In most states, if you give your house to your children (or to someone else) and then apply for Medicaid coverage of nursing home care, you can be disqualified for a long period of time. That’s because you’re supposed to spend down your assets on your own care before applying for Medicaid, not give them away.
But there is an important exception that allows you to give your home to your children in certain circumstances.
Generally, you can give your house to a child if that child (1) lived with you in the house for at least two years before you entered a nursing home, and (2) provided care to you during that period that allowed you to avoid going to a nursing home.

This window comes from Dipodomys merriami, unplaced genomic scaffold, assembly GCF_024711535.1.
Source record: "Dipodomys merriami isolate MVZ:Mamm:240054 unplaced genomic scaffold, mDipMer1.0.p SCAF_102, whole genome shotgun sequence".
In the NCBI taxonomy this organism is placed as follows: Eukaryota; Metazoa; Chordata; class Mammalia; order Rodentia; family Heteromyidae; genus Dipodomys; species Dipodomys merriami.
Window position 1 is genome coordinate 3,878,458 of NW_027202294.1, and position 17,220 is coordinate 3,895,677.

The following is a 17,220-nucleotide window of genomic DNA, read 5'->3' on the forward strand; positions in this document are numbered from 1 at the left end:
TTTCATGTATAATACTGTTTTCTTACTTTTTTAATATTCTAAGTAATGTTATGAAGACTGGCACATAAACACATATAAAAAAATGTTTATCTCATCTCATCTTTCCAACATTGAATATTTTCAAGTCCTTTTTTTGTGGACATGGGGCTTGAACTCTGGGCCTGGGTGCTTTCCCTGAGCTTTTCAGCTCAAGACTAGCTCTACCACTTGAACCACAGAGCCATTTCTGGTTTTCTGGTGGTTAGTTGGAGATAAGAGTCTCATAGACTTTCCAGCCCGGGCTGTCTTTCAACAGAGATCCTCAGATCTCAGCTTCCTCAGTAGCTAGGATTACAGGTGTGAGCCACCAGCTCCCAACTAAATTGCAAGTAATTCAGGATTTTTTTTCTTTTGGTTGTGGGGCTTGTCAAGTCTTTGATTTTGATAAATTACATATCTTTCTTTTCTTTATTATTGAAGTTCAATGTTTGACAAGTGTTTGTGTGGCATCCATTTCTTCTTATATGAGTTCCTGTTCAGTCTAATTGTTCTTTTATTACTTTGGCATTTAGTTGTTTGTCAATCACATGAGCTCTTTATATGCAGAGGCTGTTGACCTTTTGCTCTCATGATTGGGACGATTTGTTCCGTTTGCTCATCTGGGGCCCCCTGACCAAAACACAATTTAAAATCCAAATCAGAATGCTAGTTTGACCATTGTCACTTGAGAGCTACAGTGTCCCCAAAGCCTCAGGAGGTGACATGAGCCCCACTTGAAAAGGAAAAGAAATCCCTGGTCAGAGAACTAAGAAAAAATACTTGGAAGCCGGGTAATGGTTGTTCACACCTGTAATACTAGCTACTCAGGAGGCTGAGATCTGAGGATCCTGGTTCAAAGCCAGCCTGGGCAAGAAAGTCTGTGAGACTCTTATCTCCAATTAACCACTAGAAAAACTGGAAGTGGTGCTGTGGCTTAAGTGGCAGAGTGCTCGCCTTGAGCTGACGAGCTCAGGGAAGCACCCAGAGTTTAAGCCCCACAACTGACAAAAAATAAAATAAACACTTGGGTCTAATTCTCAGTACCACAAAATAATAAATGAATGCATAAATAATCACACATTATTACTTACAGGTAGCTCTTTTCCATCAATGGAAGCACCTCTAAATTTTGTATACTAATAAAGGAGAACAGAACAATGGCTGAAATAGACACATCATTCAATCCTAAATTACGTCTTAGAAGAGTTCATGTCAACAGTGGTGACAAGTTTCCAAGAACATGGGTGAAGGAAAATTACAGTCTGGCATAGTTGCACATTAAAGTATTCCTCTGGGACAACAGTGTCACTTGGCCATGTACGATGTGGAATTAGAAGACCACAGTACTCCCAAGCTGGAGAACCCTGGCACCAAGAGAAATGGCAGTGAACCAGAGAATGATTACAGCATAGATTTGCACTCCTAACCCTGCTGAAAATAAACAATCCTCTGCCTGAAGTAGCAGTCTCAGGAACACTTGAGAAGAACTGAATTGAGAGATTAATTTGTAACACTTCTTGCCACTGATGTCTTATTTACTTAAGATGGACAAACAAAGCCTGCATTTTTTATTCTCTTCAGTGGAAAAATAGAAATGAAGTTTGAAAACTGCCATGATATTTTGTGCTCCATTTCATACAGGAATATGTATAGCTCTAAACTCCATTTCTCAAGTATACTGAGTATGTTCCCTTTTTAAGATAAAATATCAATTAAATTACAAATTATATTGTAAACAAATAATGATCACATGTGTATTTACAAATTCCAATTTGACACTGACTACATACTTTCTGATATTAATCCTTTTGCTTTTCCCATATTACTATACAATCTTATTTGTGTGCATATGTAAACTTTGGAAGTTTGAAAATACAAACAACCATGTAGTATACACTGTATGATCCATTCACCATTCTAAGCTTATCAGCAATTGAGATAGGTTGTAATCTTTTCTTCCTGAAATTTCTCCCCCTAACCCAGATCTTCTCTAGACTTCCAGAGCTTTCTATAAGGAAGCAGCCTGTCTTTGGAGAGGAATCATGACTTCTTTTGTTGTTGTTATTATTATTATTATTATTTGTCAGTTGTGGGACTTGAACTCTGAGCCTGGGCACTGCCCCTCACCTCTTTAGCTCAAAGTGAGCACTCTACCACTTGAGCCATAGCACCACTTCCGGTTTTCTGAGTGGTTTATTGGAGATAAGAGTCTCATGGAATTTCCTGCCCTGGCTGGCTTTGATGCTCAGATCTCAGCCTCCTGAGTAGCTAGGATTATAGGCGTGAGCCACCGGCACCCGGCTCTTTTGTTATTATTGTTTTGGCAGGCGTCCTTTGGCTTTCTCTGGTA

This exception applies only to children – not to grandchildren or other relatives.
Each state Medicaid agency has its own rules for proving that your child lived with you and provided the necessary level of care, so it’s important to consult with an attorney before you take advantage of this provision.
There are other exceptions, too. For instance, you can generally avoid a Medicaid penalty if you transfer your interest in your house to:
- Your spouse.
- A child who is under age 21 or who is blind or disabled.
- A trust for the sole benefit of a disabled person under age 65 (even if the disabled person is you, under certain circumstances).
- A sibling who lived in the home for the past year and is already a part owner of the home.